Today the European Commission imposed a record-breaking fine of €4.34 billion on Google for abusing its dominant position in three distinct markets for general internet search services, licensable smart mobile operating systems and app stores for the Android mobile operating system. The Commission essentially found that Google used its Android mobile operating system to cement the dominance of its search engine.

According to the Commission, Google abused its dominance on the relevant markets by imposing restrictions that limited market access for Google’s competitors. First, it required manufacturers of smart mobile devices to pre-install Google Search and Google’s Chrome browser on their devices as a condition for licensing Google’s app store (the Play Store). Second, it gave significant financial incentives to certain large manufacturers and mobile network operators on the condition that they exclusively pre-installed Google Search on their devices. Third, it prevented manufacturers wishing to pre-install Google apps from selling smart mobile devices running on alternative versions of Android that were not approved by Google. The fine follows an in-depth investigation the Commission launched in April 2015.

The Commission’s press release contains various interesting findings. First, on market definition, the Commission concluded that licensable mobile operating systems is a market on its own and app stores for Android is a separate market. Second, the Commission investigated to what extent competition for end users, in particular between Apple and Android devices, could constrain Google’s market power for the licensing of Android to device manufacturers. The Commission found that this competition does not sufficiently constrain Google inter alia because Google Search is set as the default engine on Apple devices. Therefore, even if users were to switch from Android to Apple devices, this would not have a great impact on Google’s core search business. Third, the Commission found that pre-installation can create a “status quo bias.” Users who find search and browser apps pre-installed on their devices are unlikely to install alternative competing apps.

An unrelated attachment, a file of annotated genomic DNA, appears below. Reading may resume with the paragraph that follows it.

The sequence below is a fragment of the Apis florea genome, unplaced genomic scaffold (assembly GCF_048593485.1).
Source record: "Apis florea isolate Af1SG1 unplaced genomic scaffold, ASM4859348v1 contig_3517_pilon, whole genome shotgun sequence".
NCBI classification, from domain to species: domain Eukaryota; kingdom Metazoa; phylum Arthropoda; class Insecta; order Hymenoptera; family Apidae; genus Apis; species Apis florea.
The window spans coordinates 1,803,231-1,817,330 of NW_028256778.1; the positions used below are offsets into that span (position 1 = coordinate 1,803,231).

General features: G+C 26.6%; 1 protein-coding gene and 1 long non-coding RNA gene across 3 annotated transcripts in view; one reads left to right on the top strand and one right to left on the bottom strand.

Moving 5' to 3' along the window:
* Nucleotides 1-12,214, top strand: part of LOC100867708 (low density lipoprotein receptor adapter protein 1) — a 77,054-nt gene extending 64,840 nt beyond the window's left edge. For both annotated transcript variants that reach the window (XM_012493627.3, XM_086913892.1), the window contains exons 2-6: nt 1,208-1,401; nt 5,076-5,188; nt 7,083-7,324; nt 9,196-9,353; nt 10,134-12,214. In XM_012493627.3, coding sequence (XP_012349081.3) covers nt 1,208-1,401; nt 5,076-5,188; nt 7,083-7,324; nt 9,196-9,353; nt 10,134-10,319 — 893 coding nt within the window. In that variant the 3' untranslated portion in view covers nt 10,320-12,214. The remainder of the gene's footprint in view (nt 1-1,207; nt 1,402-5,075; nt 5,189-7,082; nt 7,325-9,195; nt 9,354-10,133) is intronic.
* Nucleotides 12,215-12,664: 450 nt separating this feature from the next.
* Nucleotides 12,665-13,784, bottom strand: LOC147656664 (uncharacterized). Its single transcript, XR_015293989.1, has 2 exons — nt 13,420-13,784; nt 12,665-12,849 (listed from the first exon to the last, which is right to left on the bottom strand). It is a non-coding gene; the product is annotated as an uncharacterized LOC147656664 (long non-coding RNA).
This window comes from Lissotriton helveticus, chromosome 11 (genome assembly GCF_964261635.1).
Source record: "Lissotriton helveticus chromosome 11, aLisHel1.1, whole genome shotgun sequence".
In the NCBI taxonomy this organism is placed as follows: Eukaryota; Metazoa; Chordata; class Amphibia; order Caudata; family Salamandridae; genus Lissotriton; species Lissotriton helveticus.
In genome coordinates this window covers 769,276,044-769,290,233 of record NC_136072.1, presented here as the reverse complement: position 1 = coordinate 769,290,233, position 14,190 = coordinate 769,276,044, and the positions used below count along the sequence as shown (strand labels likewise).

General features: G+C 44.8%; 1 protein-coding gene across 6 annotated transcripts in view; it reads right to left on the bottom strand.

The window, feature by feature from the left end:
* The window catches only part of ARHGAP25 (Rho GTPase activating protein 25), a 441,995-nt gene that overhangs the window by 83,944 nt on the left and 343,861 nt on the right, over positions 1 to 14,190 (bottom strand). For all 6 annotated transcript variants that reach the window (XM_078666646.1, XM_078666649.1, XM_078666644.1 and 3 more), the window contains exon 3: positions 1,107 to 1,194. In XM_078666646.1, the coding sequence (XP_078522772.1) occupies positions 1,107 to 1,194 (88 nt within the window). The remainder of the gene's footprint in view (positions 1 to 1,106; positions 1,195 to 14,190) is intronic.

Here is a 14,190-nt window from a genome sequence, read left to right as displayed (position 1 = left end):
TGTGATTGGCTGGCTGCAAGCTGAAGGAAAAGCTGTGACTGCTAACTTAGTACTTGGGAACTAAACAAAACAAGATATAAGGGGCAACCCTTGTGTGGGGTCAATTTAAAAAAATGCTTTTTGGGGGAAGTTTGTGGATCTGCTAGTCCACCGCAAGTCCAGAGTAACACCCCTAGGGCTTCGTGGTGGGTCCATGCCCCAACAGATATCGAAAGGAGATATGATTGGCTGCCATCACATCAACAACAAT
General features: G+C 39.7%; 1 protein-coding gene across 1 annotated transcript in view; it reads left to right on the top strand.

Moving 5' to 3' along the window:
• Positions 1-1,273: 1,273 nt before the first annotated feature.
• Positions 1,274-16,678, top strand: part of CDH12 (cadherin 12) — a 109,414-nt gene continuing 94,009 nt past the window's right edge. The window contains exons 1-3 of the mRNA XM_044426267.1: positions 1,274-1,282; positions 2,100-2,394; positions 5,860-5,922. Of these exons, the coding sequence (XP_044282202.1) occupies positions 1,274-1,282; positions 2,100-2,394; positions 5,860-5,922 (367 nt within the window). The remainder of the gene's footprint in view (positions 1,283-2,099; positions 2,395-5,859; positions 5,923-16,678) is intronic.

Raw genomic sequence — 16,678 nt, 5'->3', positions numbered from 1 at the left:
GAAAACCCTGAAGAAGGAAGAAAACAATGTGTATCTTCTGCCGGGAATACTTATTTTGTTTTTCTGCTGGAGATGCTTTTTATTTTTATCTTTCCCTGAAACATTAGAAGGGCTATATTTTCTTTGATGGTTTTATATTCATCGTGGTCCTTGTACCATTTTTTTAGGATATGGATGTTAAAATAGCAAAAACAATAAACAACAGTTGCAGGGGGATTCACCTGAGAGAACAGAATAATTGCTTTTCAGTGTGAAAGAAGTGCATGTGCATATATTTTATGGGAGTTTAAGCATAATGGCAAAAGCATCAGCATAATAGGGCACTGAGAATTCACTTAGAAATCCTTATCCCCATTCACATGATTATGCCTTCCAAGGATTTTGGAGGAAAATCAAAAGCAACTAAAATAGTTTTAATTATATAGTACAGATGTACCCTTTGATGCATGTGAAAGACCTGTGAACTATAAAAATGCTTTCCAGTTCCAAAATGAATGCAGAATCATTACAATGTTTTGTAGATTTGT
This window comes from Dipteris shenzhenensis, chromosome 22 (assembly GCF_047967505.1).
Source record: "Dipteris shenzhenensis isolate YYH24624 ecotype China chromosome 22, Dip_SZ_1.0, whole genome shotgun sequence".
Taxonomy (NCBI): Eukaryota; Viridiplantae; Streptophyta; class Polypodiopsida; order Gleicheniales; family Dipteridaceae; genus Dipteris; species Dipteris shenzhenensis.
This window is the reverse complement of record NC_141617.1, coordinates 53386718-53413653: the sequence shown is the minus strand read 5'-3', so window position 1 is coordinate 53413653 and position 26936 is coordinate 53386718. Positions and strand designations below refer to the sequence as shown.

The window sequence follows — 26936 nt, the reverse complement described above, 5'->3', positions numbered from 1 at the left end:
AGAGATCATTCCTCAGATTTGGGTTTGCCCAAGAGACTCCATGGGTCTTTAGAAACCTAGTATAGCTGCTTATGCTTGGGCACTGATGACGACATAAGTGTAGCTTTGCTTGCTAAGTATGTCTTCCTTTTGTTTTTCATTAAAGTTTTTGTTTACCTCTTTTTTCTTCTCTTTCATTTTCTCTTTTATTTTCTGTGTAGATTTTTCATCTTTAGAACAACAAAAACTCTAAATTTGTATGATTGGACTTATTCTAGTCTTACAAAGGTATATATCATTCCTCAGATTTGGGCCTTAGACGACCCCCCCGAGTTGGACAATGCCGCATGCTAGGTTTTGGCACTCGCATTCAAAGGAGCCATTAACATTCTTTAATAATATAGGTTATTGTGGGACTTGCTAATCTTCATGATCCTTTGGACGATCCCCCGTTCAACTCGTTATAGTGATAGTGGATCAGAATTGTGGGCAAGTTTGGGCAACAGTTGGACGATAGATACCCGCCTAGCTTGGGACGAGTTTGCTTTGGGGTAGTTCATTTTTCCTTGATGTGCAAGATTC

Today’s decision is likely to affect Google’s business model significantly. Google now has 90 days to comply with the Commission’s decision and bring its conduct to an end in an effective manner or it will face penalty payments of up to five percent of the average worldwide turnover of its parent company, Alphabet. Google has indicated that it intends to appeal today’s decision to the EU General Court.

This is the second major fine the Commission has imposed on Google for abuse of dominant position in violation of EU competition law. On June 27, 2017, the Commission fined Google €2.42 billion for abusing its dominance as a search engine by giving a prominent placement to its own comparison shopping service and demoting rival comparison shopping services in its search results. Sidley was recently named Competition & Regulatory Team of the Year at The Lawyer Awards 2018 in recognition of our work on behalf of complainants in the first abuse of dominance case against Google. Sidley was also involved for a third party in today’s decision against Google.